Dina Boluarte gives up her intention to run until 2026 and complete the term allotted to her by the previous government of the detained Pedro Castillo

Peru's president declares state of emergency in conflict zones and calls elections for 2024

AFP PHOTO/PRESIDENCIA DEL PERÚ/LUIS IPARRAGUIRE - Peru's President Dina Boluarte announcing in a televised message that she will present a bill to Parliament to bring forward the general elections scheduled from April 2026 to April 2024, at the Presidential Palace in Lima, 11 December 2022

Peru continues its period of political upheaval after the arrest of President Pedro Castillo on Wednesday and the assumption of power by the former vice-president of the Republic, Dina Boluarte.

Peru's new president declared her intention to remain in power until 2026, when the governmental cycle of the ruling Executive would end, but she has given in to popular pressure and has decided to propose to Congress that elections be called for April 2024, bringing the electoral process forward by two years. "Interpreting the will of the people as broadly as possible, I have decided to take the initiative to reach an agreement with the Congress of the Republic to bring forward the general elections to April 2024," Dina Boluarte announced in a televised address to the nation.

Protests and riots have been strong in the Andean country, which has increased tension in the country. Dina Boluarte herself also announced the declaration of a state of emergency "in the areas of high social conflict", referring to the areas in the south of the country where there has been most unrest, with the intention of recovering control of internal order "peacefully". In her televised message, President Boluarte reported on the declaration of the state of emergency and announced that she had given "instructions to recover control of internal order peacefully, without affecting the fundamental rights of citizens".


The protests left at least two people dead in the southern Andean region as a result of clashes with the police. These demonstrations multiplied throughout the country following the dismissal and arrest of Pedro Castillo after he decided to dissolve Congress and establish a government of exception. The former president was arrested and imprisoned on charges of rebellion and conspiracy, according to the national Public Prosecutor's Office. The then president of the Republic was accused of carrying out a kind of self-coup d'état, in a difficult situation because he did not enjoy the support of the army, nor that of the government, nor that of a large part of his Peru Libre party. In fact, Pedro Castillo suffered up to three motions of censure after being accused of corruption and "permanent moral incapacity" after having made several changes in his government team.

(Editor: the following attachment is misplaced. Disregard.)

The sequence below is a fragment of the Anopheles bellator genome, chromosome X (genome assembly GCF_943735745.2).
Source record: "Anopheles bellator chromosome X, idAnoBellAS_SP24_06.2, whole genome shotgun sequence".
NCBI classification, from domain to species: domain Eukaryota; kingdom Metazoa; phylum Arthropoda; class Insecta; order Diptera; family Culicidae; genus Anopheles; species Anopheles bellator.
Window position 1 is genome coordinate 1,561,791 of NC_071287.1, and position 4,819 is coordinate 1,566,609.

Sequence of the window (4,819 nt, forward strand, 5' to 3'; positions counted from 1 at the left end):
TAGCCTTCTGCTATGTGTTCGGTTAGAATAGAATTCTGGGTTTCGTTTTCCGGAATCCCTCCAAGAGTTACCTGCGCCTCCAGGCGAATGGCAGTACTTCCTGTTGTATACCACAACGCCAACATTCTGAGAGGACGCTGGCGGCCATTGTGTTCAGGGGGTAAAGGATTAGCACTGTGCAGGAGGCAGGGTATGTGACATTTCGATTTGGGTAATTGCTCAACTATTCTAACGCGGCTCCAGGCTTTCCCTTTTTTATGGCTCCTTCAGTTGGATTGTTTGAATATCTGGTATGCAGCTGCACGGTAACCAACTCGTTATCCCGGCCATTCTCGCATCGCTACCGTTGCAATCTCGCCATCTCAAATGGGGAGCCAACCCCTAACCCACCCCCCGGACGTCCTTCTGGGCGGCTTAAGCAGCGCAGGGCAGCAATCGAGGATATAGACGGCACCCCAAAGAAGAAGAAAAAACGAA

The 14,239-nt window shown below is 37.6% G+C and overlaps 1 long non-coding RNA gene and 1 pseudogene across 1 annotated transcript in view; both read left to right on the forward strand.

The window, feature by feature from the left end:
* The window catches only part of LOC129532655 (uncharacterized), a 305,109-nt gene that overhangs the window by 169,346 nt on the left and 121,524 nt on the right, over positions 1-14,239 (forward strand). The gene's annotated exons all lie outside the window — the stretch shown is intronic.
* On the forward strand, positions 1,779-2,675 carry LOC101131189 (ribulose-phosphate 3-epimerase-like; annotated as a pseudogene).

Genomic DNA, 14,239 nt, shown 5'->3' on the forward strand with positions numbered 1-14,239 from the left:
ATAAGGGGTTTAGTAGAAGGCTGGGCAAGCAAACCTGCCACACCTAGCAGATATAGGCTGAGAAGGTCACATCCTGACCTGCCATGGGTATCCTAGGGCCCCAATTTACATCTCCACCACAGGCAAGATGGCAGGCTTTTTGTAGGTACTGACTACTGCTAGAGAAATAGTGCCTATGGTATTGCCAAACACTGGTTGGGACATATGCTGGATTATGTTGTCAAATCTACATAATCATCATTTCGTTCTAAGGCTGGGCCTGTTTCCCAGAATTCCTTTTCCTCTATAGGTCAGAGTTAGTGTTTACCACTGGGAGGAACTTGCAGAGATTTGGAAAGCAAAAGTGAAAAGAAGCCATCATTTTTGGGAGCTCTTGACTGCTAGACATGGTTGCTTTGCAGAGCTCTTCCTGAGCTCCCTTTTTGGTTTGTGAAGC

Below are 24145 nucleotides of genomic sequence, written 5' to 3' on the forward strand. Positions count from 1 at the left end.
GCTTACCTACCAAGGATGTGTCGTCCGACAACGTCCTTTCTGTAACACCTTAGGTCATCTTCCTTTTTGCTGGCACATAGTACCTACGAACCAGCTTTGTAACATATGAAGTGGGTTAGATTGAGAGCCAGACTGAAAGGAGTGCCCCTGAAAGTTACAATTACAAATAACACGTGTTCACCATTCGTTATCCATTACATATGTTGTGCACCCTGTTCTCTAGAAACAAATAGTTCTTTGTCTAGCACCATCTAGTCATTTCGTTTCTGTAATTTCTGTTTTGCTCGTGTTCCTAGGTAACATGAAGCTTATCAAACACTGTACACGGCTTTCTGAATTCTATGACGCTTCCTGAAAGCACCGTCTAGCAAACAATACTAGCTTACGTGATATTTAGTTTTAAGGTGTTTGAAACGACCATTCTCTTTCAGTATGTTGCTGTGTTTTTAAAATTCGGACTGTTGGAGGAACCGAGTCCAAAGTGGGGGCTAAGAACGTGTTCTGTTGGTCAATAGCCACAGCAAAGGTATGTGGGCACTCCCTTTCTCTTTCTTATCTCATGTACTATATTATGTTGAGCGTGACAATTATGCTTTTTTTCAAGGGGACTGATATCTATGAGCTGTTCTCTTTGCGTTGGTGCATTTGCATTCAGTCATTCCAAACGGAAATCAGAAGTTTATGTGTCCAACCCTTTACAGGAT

Peruvian protesters have recently been demanding the closure of Congress and an early election after the departure of Pedro Castillo, who still has sectors of the public in his favour calling for his release, according to local media.

Interior Minister César Cervantes said that the state of emergency will come into effect in the regions of Apurímac, Arequipa and Ica, in the south of the country, and that it will be implemented "as soon as possible", as reported in the Peruvian media. 


Dina Boluarte is thus taking the initiative to calm the troubled political waters in Peru and is trying to consolidate her political position, after she distanced herself politically from her predecessor in the face of Pedro Castillo's risky political decision to dissolve Congress and propose an alternative government. 

Protests have been large in several cities in the interior of Peru, including Cajamarca, Arequipa, Huancayo, Cusco and Puno. In the southern city of Andahuaylas, in the Apurímac region, clashes broke out between demonstrators and the police, leaving two people dead and some thirty injured, as the authorities confirmed to the Peruvian radio station RPP. Among the demonstrators there were proclamations demanding the release of Pedro Castillo and the closure of Congress.

Current president Dina Boluarte expressed her condolences over the deaths. "I deeply regret the death of our compatriots in Andahuaylas, Apurímac, my homeland. I express my heartfelt condolences to their families," said President Boluarte in her televised message to the nation.  


Dina Boluarte became Peru's sixth head of state since 2018, after Pedro Pablo Kuczynski, Martín Vizcarra, Manuel Merino, Francisco Sagasti and Pedro Castillo. All of this in a country like Peru, which has long been suffering from high political instability and many problems with several of its last former presidents, who ended up in prison or in search and capture, as in the case of Pedro Castillo himself or Alberto Fujimori, and where popular disenchantment with the corruption cases suffered in recent years is spreading.

Americas Coordinator: José Antonio Sierra.